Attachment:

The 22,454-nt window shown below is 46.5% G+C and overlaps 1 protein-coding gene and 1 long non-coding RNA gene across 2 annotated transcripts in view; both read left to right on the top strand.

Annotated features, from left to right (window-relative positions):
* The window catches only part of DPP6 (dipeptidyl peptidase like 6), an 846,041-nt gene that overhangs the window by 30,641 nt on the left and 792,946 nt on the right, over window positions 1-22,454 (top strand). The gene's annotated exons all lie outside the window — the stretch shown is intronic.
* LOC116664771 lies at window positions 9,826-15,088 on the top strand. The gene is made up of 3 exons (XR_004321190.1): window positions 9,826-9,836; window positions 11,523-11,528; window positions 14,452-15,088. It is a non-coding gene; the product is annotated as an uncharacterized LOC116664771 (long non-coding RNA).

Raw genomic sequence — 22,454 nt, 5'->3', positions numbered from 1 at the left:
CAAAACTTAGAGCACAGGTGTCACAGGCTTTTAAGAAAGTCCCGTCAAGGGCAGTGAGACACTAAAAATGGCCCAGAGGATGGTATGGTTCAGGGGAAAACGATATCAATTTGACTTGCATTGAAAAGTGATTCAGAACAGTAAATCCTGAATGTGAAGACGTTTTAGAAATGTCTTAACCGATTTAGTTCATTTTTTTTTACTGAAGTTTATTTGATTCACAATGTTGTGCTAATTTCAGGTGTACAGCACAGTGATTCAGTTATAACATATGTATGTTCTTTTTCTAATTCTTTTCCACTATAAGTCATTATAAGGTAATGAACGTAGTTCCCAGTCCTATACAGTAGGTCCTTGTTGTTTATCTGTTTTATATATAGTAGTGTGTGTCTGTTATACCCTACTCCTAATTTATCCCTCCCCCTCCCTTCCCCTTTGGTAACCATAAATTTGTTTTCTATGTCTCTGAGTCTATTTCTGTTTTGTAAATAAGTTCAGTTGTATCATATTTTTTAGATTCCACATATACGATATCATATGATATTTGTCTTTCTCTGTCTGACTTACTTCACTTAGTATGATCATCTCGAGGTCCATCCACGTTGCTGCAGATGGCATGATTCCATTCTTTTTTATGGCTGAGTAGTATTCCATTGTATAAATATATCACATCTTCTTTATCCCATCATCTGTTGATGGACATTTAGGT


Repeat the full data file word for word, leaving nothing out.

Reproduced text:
The 22,454-nt window shown below is 46.5% G+C and overlaps 1 protein-coding gene and 1 long non-coding RNA gene across 2 annotated transcripts in view; both read left to right on the top strand.

Annotated features, from left to right (window-relative positions):
* The window catches only part of DPP6 (dipeptidyl peptidase like 6), an 846,041-nt gene that overhangs the window by 30,641 nt on the left and 792,946 nt on the right, over window positions 1-22,454 (top strand). The gene's annotated exons all lie outside the window — the stretch shown is intronic.
* LOC116664771 lies at window positions 9,826-15,088 on the top strand. The gene is made up of 3 exons (XR_004321190.1): window positions 9,826-9,836; window positions 11,523-11,528; window positions 14,452-15,088. It is a non-coding gene; the product is annotated as an uncharacterized LOC116664771 (long non-coding RNA).

Raw genomic sequence — 22,454 nt, 5'->3', positions numbered from 1 at the left:
CAAAACTTAGAGCACAGGTGTCACAGGCTTTTAAGAAAGTCCCGTCAAGGGCAGTGAGACACTAAAAATGGCCCAGAGGATGGTATGGTTCAGGGGAAAACGATATCAATTTGACTTGCATTGAAAAGTGATTCAGAACAGTAAATCCTGAATGTGAAGACGTTTTAGAAATGTCTTAACCGATTTAGTTCATTTTTTTTTACTGAAGTTTATTTGATTCACAATGTTGTGCTAATTTCAGGTGTACAGCACAGTGATTCAGTTATAACATATGTATGTTCTTTTTCTAATTCTTTTCCACTATAAGTCATTATAAGGTAATGAACGTAGTTCCCAGTCCTATACAGTAGGTCCTTGTTGTTTATCTGTTTTATATATAGTAGTGTGTGTCTGTTATACCCTACTCCTAATTTATCCCTCCCCCTCCCTTCCCCTTTGGTAACCATAAATTTGTTTTCTATGTCTCTGAGTCTATTTCTGTTTTGTAAATAAGTTCAGTTGTATCATATTTTTTAGATTCCACATATACGATATCATATGATATTTGTCTTTCTCTGTCTGACTTACTTCACTTAGTATGATCATCTCGAGGTCCATCCACGTTGCTGCAGATGGCATGATTCCATTCTTTTTTATGGCTGAGTAGTATTCCATTGTATAAATATATCACATCTTCTTTATCCCATCATCTGTTGATGGACATTTAGGT